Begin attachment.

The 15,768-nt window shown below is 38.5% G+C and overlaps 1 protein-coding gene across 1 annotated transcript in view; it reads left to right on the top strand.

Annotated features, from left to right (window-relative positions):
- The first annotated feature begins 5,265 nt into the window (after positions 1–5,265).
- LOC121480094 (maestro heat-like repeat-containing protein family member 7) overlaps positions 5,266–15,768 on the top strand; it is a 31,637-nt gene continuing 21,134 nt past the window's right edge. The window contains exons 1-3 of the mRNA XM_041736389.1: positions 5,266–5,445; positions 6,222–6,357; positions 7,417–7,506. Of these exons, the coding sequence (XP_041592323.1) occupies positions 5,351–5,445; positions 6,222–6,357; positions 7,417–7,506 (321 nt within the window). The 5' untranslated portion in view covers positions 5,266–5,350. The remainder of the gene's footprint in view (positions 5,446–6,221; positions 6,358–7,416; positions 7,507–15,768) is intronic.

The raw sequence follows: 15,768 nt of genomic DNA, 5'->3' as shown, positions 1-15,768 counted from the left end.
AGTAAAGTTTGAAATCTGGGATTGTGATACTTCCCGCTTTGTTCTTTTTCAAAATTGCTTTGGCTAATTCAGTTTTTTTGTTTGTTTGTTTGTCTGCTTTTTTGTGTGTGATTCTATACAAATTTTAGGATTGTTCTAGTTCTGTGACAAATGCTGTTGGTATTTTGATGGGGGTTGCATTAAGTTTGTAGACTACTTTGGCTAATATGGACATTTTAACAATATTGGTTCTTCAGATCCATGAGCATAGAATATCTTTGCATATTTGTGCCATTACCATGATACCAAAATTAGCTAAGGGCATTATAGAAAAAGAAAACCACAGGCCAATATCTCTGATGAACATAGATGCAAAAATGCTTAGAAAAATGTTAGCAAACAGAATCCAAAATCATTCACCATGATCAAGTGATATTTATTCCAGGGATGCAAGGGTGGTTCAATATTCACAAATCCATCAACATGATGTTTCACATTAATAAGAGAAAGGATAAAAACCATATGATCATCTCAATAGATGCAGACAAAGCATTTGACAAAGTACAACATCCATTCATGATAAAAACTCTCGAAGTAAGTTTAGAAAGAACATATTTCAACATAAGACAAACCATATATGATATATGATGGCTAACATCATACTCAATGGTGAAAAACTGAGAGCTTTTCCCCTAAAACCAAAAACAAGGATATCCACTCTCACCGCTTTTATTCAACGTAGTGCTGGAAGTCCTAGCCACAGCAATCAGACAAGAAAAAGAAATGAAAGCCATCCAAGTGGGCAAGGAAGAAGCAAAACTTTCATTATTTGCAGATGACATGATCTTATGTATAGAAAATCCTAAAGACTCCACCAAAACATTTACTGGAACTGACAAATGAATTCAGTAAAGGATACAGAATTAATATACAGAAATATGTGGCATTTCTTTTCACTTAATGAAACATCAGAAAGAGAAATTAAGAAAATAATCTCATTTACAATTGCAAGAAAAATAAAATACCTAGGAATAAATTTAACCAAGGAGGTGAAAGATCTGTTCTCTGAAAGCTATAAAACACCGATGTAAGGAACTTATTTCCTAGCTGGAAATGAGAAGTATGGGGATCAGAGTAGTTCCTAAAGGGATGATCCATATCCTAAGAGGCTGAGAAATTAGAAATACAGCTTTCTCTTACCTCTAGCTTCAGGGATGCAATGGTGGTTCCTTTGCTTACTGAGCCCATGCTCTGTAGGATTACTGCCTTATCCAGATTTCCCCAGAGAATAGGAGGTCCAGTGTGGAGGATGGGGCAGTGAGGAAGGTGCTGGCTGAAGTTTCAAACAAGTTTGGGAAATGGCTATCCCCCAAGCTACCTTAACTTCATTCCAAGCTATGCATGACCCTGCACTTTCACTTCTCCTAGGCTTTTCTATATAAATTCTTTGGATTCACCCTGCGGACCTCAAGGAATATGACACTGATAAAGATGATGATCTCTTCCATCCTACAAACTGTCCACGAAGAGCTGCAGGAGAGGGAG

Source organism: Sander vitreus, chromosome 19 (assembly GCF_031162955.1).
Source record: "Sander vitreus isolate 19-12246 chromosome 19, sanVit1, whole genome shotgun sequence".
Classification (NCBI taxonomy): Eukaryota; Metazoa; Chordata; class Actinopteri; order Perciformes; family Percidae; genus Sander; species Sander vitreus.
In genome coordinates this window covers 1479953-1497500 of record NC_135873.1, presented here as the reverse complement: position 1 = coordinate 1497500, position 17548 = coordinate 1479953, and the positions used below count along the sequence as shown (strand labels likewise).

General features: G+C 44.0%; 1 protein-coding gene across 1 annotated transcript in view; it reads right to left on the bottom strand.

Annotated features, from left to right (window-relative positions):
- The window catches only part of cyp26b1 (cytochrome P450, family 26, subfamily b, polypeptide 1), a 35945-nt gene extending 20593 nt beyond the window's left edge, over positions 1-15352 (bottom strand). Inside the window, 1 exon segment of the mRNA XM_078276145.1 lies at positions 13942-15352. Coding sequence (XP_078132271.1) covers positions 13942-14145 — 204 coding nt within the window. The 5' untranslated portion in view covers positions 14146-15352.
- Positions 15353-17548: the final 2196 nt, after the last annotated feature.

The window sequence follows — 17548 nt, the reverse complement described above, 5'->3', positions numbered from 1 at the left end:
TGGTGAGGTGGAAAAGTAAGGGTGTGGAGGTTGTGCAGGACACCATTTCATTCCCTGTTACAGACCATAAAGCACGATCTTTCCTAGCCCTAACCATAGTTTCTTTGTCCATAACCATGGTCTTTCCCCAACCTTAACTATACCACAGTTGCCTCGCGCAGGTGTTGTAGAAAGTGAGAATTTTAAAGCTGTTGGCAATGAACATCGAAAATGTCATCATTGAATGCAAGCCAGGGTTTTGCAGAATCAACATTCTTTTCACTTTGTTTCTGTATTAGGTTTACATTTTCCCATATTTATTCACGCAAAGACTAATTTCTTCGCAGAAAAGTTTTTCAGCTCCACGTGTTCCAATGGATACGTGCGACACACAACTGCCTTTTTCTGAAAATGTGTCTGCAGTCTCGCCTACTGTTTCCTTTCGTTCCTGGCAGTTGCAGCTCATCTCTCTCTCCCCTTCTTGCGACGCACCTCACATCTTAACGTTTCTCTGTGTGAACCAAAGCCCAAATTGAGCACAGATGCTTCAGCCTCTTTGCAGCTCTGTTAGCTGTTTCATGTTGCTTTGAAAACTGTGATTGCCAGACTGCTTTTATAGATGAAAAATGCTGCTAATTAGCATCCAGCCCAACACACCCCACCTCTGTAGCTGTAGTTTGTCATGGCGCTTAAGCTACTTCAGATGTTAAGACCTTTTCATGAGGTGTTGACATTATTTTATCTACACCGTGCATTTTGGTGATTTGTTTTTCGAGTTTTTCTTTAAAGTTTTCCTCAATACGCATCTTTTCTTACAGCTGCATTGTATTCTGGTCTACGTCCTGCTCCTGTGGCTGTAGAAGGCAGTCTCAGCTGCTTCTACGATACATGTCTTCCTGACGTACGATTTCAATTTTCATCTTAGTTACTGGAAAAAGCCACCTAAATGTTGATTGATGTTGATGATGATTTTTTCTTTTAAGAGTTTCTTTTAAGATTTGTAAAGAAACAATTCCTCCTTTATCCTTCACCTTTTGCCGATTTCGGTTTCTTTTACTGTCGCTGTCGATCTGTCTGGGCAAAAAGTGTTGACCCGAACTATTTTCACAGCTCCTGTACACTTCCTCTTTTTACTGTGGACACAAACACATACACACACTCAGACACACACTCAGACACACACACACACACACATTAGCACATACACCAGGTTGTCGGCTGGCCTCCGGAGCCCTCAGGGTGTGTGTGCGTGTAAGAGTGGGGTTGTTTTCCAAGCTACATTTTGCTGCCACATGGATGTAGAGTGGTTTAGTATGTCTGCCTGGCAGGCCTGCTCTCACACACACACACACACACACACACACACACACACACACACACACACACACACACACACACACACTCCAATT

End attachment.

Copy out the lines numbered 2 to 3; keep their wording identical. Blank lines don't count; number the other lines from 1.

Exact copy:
Annotated features, from left to right (window-relative positions):
- The first annotated feature begins 5,265 nt into the window (after positions 1–5,265).